• Organic Acid Technology (IAT) Coolant: Several brands deal with organic acid technology coolant. It’s widely available in many colors like such as dark green, pink, and orange.
  • Inorganic Acid Technology (OAT) Coolant: Mechanics widely used this conventional coolant in older cards. This variant needs to be refilled or changed as it loses its attributes soon.
  • Hybrid Organic Acid Technology Coolant: As the name suggests, this coolant is a hybrid of inorganic acid technology and organic acid technology. The majority of new vehicles use it. 

Different coolants fulfill different functions.

What causes the coolant to leak?

A coolant can leak due to several reasons. First things first, let us try and understand how you can detect a coolant leak.

Check your engine for overheating

A common indicator of a coolant leak is an overheated car. If you notice the temperature of your car’s engine is higher than what it usually is, you should stop your vehicle right away. Allow the engine to cool down before you hit the road again.

The easiest way to check for a coolant leak is to look for drip marks under the car. If you have parked your car for a long time, check for colored drip marks. You can detect a coolant easily as they have a sweet scent.

If you notice any such drip marks, you should immediately consult a mechanic.

Common causes behind a coolant leak

  • A Bad Radiator Cap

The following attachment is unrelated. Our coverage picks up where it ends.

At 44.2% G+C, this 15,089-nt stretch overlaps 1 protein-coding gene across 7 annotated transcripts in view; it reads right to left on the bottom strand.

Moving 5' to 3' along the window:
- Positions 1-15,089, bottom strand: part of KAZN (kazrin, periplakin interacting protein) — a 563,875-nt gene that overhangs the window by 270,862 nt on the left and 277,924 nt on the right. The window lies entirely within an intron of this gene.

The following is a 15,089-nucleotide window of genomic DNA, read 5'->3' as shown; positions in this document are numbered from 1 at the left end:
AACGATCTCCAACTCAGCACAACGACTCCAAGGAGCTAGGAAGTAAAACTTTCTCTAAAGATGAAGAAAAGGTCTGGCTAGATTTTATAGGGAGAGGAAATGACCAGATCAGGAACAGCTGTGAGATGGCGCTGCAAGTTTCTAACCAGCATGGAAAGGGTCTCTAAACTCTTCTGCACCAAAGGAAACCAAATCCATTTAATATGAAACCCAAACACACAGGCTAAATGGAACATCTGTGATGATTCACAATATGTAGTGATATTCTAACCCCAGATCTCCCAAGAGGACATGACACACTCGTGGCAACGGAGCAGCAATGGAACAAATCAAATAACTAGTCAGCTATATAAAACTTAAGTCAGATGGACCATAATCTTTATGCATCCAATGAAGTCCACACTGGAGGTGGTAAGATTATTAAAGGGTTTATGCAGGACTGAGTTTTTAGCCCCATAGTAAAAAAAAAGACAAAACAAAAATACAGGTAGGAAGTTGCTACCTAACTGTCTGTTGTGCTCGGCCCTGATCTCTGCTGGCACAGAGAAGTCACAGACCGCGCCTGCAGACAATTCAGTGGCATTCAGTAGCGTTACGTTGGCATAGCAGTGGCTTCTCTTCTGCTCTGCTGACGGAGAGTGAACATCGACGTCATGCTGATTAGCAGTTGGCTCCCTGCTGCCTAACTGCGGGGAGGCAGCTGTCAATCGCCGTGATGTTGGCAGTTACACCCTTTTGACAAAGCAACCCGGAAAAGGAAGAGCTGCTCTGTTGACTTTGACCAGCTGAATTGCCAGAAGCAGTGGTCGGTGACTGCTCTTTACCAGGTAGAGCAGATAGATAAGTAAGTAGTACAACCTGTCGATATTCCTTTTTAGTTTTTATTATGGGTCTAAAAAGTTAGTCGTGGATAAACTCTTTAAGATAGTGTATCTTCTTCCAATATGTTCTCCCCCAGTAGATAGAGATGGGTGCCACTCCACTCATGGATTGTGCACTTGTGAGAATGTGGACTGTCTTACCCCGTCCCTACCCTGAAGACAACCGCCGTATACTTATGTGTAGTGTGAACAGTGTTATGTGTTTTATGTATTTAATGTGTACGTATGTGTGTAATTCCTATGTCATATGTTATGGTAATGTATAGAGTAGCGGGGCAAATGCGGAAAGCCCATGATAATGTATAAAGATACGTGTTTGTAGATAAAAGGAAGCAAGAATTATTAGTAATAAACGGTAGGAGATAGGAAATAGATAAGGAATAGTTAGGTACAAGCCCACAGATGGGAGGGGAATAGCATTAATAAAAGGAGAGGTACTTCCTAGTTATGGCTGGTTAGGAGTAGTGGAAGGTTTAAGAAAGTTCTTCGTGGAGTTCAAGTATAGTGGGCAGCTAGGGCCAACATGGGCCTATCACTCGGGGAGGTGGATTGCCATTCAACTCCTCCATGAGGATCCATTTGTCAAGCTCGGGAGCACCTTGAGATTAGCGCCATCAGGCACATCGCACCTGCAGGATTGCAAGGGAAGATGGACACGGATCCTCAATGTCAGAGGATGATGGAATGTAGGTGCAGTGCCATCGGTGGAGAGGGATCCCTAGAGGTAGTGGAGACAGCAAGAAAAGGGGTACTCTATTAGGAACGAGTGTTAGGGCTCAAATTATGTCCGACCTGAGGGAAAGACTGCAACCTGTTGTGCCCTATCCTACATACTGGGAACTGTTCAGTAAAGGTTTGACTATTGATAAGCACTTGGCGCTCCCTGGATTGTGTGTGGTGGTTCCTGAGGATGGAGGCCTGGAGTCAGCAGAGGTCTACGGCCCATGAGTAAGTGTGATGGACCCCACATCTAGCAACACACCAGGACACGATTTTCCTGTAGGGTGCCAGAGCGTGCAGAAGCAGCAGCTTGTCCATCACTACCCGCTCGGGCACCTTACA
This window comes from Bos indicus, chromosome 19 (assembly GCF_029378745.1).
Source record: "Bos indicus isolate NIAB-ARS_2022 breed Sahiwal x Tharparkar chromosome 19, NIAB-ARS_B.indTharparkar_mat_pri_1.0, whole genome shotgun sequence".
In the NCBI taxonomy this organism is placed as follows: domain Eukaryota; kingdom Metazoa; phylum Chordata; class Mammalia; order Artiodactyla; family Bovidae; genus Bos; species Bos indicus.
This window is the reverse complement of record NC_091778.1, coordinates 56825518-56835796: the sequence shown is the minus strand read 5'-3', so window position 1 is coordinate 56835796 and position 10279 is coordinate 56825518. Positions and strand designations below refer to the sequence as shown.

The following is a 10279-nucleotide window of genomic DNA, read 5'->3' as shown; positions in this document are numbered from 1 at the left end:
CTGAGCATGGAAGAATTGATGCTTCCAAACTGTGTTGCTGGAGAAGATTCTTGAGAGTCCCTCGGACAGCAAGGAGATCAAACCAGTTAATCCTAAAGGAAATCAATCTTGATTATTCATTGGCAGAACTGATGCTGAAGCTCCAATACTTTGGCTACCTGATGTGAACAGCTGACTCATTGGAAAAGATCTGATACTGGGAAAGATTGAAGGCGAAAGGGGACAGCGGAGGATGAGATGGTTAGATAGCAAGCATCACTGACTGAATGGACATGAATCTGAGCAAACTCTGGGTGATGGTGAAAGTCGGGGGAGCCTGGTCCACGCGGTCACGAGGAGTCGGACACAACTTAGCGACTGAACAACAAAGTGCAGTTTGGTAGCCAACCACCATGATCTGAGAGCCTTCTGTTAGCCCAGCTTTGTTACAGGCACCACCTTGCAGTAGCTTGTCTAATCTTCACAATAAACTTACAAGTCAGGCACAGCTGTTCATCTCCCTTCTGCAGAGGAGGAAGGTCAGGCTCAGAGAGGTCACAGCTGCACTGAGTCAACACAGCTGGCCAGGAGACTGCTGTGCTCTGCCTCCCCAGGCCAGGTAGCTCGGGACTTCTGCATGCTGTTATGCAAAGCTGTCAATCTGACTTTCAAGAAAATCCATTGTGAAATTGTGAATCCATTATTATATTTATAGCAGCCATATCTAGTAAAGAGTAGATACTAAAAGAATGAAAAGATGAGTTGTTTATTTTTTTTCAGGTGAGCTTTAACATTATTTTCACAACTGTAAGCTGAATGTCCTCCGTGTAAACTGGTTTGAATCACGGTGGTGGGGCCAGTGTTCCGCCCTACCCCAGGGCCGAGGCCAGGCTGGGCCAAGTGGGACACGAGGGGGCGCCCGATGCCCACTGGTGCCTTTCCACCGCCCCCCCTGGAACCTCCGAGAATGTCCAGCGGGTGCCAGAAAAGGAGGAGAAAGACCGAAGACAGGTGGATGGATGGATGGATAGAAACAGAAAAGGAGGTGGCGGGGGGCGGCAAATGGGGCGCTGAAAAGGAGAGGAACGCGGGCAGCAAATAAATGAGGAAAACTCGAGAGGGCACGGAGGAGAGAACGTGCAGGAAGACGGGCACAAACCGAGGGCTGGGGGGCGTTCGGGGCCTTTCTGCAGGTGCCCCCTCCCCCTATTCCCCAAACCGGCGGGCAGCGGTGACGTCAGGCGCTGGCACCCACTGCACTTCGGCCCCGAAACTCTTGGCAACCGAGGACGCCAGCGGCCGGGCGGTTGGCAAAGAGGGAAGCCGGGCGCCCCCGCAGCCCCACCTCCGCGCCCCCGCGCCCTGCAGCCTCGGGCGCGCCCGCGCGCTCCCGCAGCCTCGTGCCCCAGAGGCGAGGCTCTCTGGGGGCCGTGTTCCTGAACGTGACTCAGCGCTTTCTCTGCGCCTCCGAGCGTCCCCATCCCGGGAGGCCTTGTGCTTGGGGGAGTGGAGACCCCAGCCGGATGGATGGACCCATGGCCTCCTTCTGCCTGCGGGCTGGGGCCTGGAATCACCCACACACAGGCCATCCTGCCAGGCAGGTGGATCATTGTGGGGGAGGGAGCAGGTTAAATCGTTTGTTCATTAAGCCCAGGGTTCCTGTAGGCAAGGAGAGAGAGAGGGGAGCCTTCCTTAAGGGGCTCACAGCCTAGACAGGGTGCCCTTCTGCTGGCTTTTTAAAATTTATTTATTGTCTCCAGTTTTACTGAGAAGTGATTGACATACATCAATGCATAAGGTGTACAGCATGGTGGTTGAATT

A coolant goes through the radiator to the car’s engine and travels back from the engine to the radiator, carrying heat. Consequently, this traveling of the coolant can cause wear and tear in the radiator. As the coolant is partly water, it can also cause corrosion.

The sediments from the corrosion and the wear and tear can damage the radiator cap and further cause a leak.

  • A Faulty Water Pump

A water pump helps to circulate the coolant throughout the car and maintain an optimum temperature. A damaged pump or a worn-out seal can result in a leak. A faulty water pump will result in a decline of circulation or no circulation at all.

Your engine tends to get heated without a proper circulation of a coolant. As a result, it can cause severe damage to the engine. 

  • A Broken Head Gasket

A head gasket can get damaged over time and use. A head gasket supports the functions of the engine and keeps it healthy. A blown head gasket or a head gasket with a leak will cause your coolant and engine oil to mix.

A leak in a head gasket will cause the engine to heat up and eventually result in engine sputter and seizure

  • A Faulty Overflow Tank

As we have established, the plastic container where you pour coolant is called the reservoir or the overflow tank. As the tank is made up of plastic, it can weaken over time. The tank or its supported components can develop a crack.

The coolant can escape through the cracks and cause a leak.

The Bottom Line

Coolants play a vital role in the smooth functioning of your vehicle’s engine. You must consider both the quality and the quantity of the coolant in your vehicle. Moreover, make sure you take specific steps to prevent any leaks. 

 The best way to avoid a coolant leak is to set regular appointments with the mechanic. As time passes, one or another component suffers damage due to wear and tear. Make a schedule and ensure that you take your car to a professional and trusted mechanic. 

There are plenty of ways that you keep a check to avoid any leakages at your end. Pay attention to your car’s temperature as you indulge in long drives. Also, learn why your CV joints are making noise while driving.

An old coolant can become acidic. Eventually, it can cause damage to the overflow tank and its components. Make sure that the coolant sitting in your overflow tank is not old. Such steps will prevent damage to your vehicle.